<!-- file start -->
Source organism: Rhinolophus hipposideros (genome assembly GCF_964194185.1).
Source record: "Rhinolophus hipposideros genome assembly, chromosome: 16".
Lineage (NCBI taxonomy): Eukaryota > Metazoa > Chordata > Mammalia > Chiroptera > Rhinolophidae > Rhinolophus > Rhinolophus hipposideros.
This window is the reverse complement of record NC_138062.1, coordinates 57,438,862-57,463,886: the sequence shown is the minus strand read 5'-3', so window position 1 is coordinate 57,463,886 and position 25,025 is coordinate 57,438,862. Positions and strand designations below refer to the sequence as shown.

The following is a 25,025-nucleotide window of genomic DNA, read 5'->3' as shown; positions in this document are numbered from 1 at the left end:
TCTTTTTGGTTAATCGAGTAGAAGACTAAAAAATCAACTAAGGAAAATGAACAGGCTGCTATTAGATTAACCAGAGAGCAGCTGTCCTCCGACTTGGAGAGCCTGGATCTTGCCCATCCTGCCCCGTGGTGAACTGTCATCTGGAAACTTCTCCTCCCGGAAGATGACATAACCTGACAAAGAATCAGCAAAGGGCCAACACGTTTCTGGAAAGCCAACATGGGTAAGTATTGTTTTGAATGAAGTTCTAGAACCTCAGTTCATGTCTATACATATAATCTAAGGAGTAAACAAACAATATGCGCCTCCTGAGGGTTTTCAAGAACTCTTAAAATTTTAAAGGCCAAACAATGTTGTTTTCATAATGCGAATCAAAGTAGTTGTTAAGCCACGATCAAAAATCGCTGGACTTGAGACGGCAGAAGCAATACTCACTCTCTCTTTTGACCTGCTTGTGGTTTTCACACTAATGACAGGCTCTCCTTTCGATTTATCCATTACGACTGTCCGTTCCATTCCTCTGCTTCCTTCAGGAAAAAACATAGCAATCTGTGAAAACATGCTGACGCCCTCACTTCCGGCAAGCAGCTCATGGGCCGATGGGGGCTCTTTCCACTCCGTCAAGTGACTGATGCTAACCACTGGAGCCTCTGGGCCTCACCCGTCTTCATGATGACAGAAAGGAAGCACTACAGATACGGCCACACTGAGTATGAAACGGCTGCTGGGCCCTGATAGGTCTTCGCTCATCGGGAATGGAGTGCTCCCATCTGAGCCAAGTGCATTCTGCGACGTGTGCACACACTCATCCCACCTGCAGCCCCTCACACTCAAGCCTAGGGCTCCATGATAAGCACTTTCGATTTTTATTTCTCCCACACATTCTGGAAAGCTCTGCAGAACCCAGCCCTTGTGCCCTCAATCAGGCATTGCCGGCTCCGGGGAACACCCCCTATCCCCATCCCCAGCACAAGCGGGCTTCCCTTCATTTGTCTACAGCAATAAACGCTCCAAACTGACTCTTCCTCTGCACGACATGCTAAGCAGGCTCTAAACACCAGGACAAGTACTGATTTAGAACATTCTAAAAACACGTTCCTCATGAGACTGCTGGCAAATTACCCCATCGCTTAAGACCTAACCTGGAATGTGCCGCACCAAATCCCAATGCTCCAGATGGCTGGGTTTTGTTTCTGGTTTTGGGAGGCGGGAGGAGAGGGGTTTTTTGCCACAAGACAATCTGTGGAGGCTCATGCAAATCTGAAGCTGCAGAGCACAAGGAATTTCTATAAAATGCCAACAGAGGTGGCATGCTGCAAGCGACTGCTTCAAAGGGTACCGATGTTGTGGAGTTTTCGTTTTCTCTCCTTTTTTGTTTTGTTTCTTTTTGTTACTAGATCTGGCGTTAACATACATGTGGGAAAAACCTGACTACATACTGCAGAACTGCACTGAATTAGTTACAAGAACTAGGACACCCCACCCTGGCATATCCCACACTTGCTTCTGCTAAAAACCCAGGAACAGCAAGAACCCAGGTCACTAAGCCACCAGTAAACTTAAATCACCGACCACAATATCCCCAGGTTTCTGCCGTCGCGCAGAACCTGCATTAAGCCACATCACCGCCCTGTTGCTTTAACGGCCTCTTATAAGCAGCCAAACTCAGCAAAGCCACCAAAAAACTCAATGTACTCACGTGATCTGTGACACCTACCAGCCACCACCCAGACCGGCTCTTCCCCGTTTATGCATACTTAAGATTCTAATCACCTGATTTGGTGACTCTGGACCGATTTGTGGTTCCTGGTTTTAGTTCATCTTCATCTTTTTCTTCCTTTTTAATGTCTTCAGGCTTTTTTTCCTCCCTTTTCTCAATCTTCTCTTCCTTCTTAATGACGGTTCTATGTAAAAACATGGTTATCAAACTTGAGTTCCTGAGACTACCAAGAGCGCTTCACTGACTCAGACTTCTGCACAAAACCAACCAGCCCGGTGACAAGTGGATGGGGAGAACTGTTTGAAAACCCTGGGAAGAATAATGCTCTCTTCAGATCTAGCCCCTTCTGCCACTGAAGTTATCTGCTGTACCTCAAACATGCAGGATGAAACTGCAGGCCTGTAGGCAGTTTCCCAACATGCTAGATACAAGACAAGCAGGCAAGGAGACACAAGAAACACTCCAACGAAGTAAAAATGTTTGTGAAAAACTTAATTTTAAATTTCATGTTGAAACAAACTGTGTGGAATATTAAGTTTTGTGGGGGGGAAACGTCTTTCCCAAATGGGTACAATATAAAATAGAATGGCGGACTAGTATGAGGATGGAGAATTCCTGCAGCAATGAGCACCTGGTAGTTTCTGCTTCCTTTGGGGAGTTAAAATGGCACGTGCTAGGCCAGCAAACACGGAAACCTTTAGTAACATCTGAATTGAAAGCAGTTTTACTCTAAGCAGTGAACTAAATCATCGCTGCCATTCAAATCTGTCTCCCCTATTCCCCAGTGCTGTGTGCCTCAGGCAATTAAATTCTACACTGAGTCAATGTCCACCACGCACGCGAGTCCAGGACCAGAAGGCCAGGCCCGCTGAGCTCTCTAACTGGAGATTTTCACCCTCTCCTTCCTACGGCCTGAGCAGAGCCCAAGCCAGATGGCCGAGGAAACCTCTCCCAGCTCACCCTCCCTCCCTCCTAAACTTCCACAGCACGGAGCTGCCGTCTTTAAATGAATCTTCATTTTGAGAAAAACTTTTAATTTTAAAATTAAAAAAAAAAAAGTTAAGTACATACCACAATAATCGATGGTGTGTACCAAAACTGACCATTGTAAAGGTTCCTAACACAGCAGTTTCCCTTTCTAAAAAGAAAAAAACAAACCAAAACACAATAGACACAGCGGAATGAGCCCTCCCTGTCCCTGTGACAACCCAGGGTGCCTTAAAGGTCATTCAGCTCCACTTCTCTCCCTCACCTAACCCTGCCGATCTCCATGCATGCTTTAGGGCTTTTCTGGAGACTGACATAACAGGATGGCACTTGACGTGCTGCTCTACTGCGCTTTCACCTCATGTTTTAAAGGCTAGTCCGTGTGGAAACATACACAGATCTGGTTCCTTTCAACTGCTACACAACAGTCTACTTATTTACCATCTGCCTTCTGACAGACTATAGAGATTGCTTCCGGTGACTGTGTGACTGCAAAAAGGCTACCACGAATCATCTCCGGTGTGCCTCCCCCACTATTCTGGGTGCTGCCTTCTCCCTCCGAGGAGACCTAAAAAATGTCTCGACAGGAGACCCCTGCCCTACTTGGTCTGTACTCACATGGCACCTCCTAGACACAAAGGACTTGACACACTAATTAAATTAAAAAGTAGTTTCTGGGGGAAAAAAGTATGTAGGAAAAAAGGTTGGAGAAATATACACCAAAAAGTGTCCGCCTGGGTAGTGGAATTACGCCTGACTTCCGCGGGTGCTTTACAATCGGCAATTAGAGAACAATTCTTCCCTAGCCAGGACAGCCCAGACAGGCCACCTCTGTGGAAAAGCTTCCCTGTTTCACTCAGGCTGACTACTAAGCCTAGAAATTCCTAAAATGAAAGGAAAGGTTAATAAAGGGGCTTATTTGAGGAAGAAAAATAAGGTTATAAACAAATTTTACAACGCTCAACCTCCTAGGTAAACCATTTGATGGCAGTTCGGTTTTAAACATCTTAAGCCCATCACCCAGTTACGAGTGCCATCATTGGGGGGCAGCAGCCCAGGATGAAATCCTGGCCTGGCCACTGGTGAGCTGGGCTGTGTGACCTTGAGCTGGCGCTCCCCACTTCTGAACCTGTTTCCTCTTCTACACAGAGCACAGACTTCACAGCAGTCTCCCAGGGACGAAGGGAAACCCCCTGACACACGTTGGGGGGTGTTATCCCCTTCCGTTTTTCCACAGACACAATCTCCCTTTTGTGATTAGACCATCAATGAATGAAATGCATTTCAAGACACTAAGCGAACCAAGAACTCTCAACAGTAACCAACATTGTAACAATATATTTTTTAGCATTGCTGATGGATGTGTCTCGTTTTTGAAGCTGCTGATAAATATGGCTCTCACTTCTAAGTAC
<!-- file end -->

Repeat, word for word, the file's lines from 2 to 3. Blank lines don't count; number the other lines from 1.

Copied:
Source record: "Rhinolophus hipposideros genome assembly, chromosome: 16".
Lineage (NCBI taxonomy): Eukaryota > Metazoa > Chordata > Mammalia > Chiroptera > Rhinolophidae > Rhinolophus > Rhinolophus hipposideros.